Running candidates outside the Democratic Party is complicated by the fact that the U.S. electoral system is stupendously rigged against opponents of the Democratic and Republican parties. (Anyone interested in electoral questions should read Seth Ackerman’s recent piece on the matter, which discusses these barriers in depth.) Unique signature requirements to get on the ballot, direct legislative (read: Democratic and Republican) control of third party structures, and the so-called “spoiler problem” all conspire to drain resources and complicate electoral strategies. As Ackerman writes, third party participation in the U.S. electoral system is more similar to opposition parties in “soft-authoritarian” systems like Russia and Singapore than in other so-called democracies. (This should offer a hint about the distinction between supposedly democratic and authoritarian regimes.) Combined with the challenges posed by the profoundly undemocratic nature of institutions like the Senate and Supreme Court, building a successful socialist party in the U.S. electoral system would require unprecedented levels of dedication and strategic acumen.
The other significant choice facing the electoral left is the question of unification. To put it bluntly: it would be absolutely unforgivable if the electoral left failed to unite into a single organization at this crucial juncture. There are many models for coalition parties (see: Syriza) that allow platforms with competing ideologies to coexist within a single organization. I can think of no concrete benefit that will come from the continued existence of fractured zombie socialist parties. There is no question that unifying the electoral left’s resources and activists under one banner is the only way that a new party would be able to build a strong, independent movement. Egos and petty sectarianism are the only real obstacles that stand in the way of unification.
While many readers will already know that I am not optimistic about the prospects of left electoral politics, I’ll offer two basic points for the success of an independent socialist party in the U.S.:
- A socialist party program should be socialist, not merely social democratic. Leftist parties in the developed world have been campaigning on a platform of defending 20th century victories for over 50 years, and they have lost almost every major battle inside and outside of government. If socialist parties want to capture popular imagination, their horizon must extend beyond social democracy. Socialist parties need to make the case for worker ownership of the means of production, workers’ control within firms, and reducing the length of the workday and workweek. This is obviously not an exhaustive list. The key is for socialist parties to present a serious alternative to the status quo. Socialists cannot win, electorally or otherwise, by offering a new version of “capitalism with a human face.” Voters should understand that supporting a socialist party means supporting a radically different system. In an era of global structural crisis, most people will be drawn to those who propose a bold vision. Timidness, indecision, and weakness are the enemies of victory.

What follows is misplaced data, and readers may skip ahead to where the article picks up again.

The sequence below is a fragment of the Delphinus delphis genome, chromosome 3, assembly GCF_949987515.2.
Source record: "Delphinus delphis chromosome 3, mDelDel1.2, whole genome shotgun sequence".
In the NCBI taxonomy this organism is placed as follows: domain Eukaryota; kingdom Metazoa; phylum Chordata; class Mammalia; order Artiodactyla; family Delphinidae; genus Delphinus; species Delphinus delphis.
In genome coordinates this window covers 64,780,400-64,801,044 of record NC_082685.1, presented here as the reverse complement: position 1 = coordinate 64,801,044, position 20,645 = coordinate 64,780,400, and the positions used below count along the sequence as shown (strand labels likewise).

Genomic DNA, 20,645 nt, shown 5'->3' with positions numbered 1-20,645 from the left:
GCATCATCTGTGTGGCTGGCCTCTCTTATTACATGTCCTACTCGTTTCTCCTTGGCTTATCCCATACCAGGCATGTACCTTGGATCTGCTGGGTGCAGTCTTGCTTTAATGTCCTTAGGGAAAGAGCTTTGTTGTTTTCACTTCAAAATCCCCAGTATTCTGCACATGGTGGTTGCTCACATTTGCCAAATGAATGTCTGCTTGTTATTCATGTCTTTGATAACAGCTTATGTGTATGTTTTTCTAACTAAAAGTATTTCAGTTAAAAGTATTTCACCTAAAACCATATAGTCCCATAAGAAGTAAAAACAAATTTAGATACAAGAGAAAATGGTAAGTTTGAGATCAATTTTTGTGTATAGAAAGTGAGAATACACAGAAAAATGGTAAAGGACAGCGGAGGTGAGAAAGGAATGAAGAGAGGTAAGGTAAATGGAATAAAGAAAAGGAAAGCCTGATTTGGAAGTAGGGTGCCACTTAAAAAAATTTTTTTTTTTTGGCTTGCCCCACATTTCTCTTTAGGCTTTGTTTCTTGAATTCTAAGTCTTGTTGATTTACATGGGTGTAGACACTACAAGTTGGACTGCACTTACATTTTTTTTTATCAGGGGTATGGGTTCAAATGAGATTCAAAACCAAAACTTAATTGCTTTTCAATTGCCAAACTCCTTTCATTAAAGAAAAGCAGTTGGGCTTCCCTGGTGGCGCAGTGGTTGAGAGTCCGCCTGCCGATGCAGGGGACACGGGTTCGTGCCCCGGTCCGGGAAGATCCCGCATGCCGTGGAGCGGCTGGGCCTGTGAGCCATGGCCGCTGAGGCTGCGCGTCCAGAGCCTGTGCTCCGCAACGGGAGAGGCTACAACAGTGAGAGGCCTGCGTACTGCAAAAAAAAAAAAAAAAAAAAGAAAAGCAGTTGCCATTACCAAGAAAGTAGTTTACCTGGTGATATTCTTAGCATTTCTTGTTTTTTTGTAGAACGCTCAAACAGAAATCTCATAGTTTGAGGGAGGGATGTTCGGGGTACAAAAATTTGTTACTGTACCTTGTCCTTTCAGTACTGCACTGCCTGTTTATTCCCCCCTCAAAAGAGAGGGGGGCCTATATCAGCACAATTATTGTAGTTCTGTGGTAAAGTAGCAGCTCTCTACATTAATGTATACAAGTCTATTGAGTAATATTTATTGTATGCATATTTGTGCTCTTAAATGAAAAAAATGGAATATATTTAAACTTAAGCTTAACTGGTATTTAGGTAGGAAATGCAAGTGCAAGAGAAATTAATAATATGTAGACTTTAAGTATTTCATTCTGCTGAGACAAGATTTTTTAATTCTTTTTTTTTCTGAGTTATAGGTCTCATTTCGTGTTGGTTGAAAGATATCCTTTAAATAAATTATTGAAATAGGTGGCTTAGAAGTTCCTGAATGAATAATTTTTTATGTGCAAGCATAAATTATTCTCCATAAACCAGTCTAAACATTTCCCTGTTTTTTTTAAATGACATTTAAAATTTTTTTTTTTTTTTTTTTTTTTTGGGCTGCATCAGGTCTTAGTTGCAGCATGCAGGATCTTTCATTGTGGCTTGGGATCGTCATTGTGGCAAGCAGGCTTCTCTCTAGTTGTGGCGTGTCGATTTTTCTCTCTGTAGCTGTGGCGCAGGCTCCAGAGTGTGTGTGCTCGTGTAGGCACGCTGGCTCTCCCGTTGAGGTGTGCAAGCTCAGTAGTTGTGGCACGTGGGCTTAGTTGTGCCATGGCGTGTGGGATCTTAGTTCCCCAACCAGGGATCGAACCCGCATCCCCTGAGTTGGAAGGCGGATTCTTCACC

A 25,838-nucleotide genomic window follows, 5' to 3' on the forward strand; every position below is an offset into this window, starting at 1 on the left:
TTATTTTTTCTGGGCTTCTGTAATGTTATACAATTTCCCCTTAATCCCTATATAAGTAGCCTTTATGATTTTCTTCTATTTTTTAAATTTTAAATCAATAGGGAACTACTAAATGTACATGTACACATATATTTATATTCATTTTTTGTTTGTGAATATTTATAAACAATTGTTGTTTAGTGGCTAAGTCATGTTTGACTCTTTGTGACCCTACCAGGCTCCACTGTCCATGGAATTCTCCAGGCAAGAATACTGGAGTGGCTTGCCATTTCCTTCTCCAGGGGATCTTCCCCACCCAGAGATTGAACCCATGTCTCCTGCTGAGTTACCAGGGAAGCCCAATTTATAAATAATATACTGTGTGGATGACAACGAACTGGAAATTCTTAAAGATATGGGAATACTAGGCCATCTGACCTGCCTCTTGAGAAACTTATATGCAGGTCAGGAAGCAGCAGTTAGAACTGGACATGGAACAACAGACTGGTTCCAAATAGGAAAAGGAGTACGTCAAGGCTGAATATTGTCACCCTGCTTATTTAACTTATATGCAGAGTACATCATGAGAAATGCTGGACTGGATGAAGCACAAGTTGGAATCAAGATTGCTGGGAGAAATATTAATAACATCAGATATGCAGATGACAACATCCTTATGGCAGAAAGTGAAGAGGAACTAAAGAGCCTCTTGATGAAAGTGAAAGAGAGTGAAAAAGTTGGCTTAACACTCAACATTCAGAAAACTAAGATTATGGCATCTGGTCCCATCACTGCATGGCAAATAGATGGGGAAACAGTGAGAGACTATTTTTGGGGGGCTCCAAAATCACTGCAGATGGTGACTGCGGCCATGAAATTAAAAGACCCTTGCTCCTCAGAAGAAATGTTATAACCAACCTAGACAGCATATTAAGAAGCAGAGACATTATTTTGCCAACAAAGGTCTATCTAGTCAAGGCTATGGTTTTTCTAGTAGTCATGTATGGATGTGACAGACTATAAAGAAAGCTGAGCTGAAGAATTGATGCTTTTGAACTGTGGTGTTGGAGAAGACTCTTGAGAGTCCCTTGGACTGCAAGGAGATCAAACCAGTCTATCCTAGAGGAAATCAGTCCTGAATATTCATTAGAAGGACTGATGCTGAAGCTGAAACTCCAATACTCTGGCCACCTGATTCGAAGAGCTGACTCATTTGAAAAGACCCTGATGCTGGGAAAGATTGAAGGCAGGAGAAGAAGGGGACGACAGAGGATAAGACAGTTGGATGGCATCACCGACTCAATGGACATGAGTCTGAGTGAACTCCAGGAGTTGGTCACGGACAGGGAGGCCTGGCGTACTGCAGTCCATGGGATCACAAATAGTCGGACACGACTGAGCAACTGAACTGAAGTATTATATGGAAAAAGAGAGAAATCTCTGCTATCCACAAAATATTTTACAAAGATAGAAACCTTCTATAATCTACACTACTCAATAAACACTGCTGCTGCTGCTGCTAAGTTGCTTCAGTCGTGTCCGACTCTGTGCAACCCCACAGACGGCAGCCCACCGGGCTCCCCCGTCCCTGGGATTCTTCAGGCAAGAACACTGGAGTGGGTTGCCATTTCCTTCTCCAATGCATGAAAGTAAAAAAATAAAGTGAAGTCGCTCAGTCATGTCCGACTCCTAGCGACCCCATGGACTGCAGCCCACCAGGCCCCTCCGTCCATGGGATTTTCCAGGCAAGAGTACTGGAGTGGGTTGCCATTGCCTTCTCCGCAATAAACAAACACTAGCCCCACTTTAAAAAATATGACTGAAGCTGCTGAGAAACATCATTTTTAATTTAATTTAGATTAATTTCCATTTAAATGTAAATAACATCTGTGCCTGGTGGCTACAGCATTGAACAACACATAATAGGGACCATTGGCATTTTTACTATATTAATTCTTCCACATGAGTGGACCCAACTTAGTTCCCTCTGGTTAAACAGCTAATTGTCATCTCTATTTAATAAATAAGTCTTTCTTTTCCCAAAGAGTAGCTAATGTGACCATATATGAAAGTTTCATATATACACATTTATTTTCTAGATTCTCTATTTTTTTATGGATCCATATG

- A socialist party in the United States must position itself as a movement, not as just another party on the ballot. Third parties have been advocating all kinds of platforms for years with little success. A socialist party will need to show its constituents not just that it has a good hypothetical platform, but that it can actually make a material difference in their lives on an everyday basis. A significant portion of the party’s resources should be devoted to grassroots organizing, service provision, and oppositional street politics. A number of the parties listed above participated meaningfully in the Fight For 15 movement, which was an important step. These efforts need to be expanded substantially. Most importantly, socialist party activists should see participation in grassroots struggles as an aim in itself, not merely as a stepping stone to electoral success. Electoralists should learn from Syriza’s experience. Even the electoral left has no chance of implementing its platform without a durable base of power rooted in working class communities.